As the country begins to reopen, we'll keep publishing news to help you navigate the state of travel today (like whether travel insurance covers the coronavirus), as well as stories about places for you to put on your bucket list once it's safe to start going more far-flung.
Any photographer worth their salt knows that location is only part of getting the perfect shot. What’s the point of dropping big bucks to photograph lions in Africa or the northern lights in Alaska if you don’t have the right techniques to capture them? To that end, being stuck at home with time on your hands might actually be one of the best things for improving your photo skills. “You want to sort out your settings in a controlled environment, so when that big trip comes up, you’re dialed in,” says professional adventure photographer Chris Burkard. We asked Burkard and National Geographic hotshot Ami Vitale about how to practice right now—whether you have a fancy DSLR or an iPhone—so you’ll be ready for your next great adventure.
Experiment with Settings
“The first step is gaining a strong understanding of ISO, aperture, and shutter speed and how they interact,” Vitale says. Together, the three variables control the overall exposure of your image, the depth of field, and crispness. One of the easiest ways to start is to figure out which setting will affect your image the most and establish it first, then tweak the other two until you have the exposure just right. For moving objects, for example, use a higher shutter speed to make sure the subject is sharp, then tweak the aperture and ISO until your viewfinder shows a scene that’s not too light and not too dark. If you’re shooting an image where you want the foreground in focus and the background blurry, play with the aperture first. Generally speaking, you should adjust your ISO only in low-light conditions. The higher the ISO, the more light gets in, which can create grainy images in some cases.
To get a feel for this, Burkard recommends shooting the same items in your surroundings every day—the scene outside your window, your plants, your dog, your backyard chickens (for those who have become full-on homesteaders)—experimenting with the settings and examining the different results. The best way to determine the optimal mode for the subject at hand is by selecting your favorite shots and reviewing the stats for each of the three settings on either your camera or the computer file. You’ll start to see how those numbers influence the focus and understand how those numbers change the quality of your image. While these features are more robust on a DSLR or advanced point-and-shoot camera, most new smartphones will give you some control over settings.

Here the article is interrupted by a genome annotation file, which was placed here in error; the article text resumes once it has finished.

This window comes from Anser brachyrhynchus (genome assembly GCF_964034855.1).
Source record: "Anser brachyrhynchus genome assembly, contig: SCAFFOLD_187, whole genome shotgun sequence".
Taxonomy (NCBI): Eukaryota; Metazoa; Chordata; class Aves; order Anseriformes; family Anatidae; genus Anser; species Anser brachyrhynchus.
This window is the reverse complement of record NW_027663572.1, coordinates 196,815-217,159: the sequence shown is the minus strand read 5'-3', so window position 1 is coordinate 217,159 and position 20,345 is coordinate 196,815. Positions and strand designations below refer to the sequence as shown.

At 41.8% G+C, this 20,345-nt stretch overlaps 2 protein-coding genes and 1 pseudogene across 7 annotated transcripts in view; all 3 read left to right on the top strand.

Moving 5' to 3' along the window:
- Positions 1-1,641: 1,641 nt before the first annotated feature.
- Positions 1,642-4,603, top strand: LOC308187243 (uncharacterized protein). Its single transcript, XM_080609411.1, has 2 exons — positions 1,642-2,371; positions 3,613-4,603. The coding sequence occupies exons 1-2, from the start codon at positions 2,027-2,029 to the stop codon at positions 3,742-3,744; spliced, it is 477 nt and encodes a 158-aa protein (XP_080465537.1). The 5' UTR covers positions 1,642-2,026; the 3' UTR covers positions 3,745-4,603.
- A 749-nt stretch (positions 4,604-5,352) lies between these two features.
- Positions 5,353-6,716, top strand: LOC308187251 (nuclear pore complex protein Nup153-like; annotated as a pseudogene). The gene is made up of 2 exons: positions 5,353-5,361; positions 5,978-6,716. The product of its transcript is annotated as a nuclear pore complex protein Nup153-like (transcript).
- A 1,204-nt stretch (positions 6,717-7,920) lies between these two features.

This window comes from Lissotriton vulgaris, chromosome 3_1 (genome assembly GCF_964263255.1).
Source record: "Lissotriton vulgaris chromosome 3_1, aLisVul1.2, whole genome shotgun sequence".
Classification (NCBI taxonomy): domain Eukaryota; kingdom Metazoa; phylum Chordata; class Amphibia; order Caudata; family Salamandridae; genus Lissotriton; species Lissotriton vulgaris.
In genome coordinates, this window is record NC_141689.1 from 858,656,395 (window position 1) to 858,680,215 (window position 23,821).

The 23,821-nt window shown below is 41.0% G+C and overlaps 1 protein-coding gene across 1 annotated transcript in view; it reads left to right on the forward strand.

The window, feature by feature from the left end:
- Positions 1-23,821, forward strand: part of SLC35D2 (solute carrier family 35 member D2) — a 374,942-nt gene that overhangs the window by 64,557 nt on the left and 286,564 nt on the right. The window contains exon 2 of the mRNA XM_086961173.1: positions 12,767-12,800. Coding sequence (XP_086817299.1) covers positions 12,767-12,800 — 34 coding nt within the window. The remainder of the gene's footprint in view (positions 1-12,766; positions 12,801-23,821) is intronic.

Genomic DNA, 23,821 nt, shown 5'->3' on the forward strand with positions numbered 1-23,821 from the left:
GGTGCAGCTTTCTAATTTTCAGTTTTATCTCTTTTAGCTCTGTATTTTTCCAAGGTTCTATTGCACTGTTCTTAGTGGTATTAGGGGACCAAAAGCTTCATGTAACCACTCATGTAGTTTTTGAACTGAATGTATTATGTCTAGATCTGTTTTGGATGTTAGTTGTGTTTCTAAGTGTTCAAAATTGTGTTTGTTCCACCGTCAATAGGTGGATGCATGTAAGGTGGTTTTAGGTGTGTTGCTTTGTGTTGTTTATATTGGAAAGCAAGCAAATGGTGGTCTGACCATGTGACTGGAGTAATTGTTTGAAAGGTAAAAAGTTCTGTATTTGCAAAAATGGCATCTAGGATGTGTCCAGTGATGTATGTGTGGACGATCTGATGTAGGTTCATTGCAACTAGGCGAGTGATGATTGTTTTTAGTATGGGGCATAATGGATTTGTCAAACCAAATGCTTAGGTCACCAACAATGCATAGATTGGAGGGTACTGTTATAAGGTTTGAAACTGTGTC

Vitale recommends focusing on another tenet of photography: light. “Study light. Obsess over it. Watch the same spot throughout the day and see the changes,” she says. You can even photograph the same spot at different times of day to learn how the angle and brightness of the light force you to adjust settings.
Try Something New
“Now is the time to experiment with types of photography that you have never tried or are curious about,” Vitale says. “Whether it’s using flash or photographing stars, try to do something you never have before. Exploring what you don’t know is where the wellspring of creativity lies.”
For Burkard, that’s meant practicing his nighttime shooting, which he calls “the most challenging aspect of photography.” “I can’t think of a better way to practice than to be in self isolation at night,” Burkard says. While many of us have a spot close enough to our homes where we can find darkness, even people living in bright cities can find something interesting to shoot at night, whether it’s a lamppost or the lights coming from the apartment building across the street.